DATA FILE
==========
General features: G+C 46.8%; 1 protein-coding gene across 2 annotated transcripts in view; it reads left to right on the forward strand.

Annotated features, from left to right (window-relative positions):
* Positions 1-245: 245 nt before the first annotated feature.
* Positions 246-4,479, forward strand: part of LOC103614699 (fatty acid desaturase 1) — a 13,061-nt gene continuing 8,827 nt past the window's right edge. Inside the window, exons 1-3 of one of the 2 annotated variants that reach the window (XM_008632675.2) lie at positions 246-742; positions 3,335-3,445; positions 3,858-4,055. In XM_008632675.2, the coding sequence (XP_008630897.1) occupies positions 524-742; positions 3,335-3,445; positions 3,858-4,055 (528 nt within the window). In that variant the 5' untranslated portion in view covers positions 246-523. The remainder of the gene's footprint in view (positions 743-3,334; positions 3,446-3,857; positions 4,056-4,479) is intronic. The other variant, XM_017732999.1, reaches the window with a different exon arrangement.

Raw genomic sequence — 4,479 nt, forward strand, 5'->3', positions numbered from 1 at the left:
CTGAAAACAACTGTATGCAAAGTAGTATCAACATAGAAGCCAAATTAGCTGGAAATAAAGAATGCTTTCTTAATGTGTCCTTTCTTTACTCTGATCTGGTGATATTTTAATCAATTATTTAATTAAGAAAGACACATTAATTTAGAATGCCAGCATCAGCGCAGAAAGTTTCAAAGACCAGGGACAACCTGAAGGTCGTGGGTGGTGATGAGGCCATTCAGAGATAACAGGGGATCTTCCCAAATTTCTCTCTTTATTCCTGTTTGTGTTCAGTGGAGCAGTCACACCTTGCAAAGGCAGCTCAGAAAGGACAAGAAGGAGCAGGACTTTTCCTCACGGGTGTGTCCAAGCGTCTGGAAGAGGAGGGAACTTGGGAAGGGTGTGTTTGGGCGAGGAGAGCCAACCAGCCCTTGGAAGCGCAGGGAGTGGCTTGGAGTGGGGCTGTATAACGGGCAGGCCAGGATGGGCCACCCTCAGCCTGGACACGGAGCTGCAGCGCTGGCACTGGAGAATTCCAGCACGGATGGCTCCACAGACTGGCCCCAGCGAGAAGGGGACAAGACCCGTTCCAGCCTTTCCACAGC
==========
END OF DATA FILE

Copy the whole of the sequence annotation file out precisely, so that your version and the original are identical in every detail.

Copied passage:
General features: G+C 46.8%; 1 protein-coding gene across 2 annotated transcripts in view; it reads left to right on the forward strand.

Annotated features, from left to right (window-relative positions):
* Positions 1-245: 245 nt before the first annotated feature.
* Positions 246-4,479, forward strand: part of LOC103614699 (fatty acid desaturase 1) — a 13,061-nt gene continuing 8,827 nt past the window's right edge. Inside the window, exons 1-3 of one of the 2 annotated variants that reach the window (XM_008632675.2) lie at positions 246-742; positions 3,335-3,445; positions 3,858-4,055. In XM_008632675.2, the coding sequence (XP_008630897.1) occupies positions 524-742; positions 3,335-3,445; positions 3,858-4,055 (528 nt within the window). In that variant the 5' untranslated portion in view covers positions 246-523. The remainder of the gene's footprint in view (positions 743-3,334; positions 3,446-3,857; positions 4,056-4,479) is intronic. The other variant, XM_017732999.1, reaches the window with a different exon arrangement.

Raw genomic sequence — 4,479 nt, forward strand, 5'->3', positions numbered from 1 at the left:
CTGAAAACAACTGTATGCAAAGTAGTATCAACATAGAAGCCAAATTAGCTGGAAATAAAGAATGCTTTCTTAATGTGTCCTTTCTTTACTCTGATCTGGTGATATTTTAATCAATTATTTAATTAAGAAAGACACATTAATTTAGAATGCCAGCATCAGCGCAGAAAGTTTCAAAGACCAGGGACAACCTGAAGGTCGTGGGTGGTGATGAGGCCATTCAGAGATAACAGGGGATCTTCCCAAATTTCTCTCTTTATTCCTGTTTGTGTTCAGTGGAGCAGTCACACCTTGCAAAGGCAGCTCAGAAAGGACAAGAAGGAGCAGGACTTTTCCTCACGGGTGTGTCCAAGCGTCTGGAAGAGGAGGGAACTTGGGAAGGGTGTGTTTGGGCGAGGAGAGCCAACCAGCCCTTGGAAGCGCAGGGAGTGGCTTGGAGTGGGGCTGTATAACGGGCAGGCCAGGATGGGCCACCCTCAGCCTGGACACGGAGCTGCAGCGCTGGCACTGGAGAATTCCAGCACGGATGGCTCCACAGACTGGCCCCAGCGAGAAGGGGACAAGACCCGTTCCAGCCTTTCCACAGC